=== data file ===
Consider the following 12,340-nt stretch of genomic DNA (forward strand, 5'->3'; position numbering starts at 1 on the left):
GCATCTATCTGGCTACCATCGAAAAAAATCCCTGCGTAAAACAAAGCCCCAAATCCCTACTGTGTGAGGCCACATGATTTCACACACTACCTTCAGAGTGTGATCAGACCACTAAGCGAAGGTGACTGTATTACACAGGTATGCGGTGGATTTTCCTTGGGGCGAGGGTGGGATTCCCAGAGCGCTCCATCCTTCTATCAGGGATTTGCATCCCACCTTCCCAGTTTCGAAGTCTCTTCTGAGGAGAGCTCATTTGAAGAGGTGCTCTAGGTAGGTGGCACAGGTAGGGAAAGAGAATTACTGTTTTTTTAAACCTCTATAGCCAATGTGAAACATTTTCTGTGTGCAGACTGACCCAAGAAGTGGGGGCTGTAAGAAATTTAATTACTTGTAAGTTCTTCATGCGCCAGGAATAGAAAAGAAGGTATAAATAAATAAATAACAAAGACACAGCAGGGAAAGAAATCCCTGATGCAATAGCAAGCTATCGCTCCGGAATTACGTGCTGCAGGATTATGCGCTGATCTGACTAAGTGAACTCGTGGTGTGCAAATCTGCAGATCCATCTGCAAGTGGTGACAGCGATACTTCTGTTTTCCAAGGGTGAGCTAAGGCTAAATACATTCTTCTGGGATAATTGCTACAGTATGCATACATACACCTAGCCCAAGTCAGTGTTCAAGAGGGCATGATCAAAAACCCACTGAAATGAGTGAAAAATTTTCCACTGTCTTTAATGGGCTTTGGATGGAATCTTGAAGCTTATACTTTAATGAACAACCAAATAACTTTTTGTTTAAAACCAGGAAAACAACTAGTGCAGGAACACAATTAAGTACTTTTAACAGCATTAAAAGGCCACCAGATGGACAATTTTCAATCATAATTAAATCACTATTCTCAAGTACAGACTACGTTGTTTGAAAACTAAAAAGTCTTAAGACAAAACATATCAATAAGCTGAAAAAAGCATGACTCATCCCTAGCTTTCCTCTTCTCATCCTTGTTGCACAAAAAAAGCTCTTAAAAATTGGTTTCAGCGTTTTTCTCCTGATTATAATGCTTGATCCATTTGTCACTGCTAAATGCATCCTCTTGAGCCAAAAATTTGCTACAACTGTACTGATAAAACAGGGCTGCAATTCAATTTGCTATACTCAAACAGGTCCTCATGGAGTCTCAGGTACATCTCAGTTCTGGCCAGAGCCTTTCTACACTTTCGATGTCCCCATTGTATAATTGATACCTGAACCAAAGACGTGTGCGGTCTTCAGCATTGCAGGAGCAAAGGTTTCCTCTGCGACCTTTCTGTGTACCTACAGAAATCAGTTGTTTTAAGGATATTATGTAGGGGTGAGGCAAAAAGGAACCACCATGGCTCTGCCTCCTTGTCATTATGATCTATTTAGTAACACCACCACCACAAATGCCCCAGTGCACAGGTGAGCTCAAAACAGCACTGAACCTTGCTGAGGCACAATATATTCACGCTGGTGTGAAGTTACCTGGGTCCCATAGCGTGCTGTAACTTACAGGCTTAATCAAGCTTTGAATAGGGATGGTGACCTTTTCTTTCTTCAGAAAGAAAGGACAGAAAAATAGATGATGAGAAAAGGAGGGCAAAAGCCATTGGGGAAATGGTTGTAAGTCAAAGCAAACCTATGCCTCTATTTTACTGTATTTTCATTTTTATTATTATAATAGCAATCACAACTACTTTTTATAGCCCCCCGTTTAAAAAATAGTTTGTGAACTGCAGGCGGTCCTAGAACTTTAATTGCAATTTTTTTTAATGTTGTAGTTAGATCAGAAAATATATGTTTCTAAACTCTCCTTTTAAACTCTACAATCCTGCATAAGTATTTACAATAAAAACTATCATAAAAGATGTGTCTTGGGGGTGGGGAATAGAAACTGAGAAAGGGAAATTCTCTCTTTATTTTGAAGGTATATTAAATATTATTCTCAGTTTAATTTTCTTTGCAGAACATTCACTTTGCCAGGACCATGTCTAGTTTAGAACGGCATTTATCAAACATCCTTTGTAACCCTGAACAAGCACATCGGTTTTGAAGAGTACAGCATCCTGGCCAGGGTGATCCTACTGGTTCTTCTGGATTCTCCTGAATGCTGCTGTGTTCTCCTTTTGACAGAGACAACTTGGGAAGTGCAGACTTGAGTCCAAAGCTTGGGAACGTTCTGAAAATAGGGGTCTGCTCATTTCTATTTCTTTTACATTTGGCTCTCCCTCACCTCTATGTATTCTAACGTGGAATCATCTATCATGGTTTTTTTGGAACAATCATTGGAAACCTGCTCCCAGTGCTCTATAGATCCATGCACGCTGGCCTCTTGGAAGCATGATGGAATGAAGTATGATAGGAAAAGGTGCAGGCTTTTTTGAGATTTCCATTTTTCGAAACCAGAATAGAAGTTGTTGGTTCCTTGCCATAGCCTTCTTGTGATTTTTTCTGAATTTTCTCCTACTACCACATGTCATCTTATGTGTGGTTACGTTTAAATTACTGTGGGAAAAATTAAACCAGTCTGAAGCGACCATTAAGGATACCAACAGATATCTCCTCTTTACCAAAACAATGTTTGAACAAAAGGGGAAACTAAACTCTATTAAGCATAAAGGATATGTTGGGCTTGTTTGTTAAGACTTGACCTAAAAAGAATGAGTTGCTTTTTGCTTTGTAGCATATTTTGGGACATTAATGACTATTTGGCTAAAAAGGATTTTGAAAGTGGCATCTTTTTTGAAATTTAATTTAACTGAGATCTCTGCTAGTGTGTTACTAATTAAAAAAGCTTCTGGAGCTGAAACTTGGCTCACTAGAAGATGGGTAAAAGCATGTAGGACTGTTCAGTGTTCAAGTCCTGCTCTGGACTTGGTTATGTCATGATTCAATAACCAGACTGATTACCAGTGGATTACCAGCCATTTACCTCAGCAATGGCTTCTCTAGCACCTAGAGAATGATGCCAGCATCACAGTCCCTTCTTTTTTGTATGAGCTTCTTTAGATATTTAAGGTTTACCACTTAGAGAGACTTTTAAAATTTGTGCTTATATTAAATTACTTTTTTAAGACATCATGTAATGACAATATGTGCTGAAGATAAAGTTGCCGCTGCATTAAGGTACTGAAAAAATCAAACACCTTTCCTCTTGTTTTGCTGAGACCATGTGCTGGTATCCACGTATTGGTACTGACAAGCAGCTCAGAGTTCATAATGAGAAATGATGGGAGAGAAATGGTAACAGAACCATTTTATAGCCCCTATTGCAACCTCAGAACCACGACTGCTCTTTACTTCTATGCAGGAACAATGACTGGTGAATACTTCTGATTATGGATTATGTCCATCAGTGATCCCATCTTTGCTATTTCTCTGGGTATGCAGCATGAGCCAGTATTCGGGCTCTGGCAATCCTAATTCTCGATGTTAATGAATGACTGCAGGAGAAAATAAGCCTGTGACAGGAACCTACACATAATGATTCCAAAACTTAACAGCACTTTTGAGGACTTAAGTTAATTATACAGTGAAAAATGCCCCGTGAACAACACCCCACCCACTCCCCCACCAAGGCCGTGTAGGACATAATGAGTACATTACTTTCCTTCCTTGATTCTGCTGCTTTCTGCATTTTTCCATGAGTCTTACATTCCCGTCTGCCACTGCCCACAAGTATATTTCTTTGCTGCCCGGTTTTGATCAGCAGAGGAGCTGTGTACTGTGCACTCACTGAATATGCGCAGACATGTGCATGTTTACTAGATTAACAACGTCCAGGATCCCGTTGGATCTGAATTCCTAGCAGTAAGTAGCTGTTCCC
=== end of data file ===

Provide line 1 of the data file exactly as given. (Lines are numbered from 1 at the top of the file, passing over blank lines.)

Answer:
Consider the following 12,340-nt stretch of genomic DNA (forward strand, 5'->3'; position numbering starts at 1 on the left):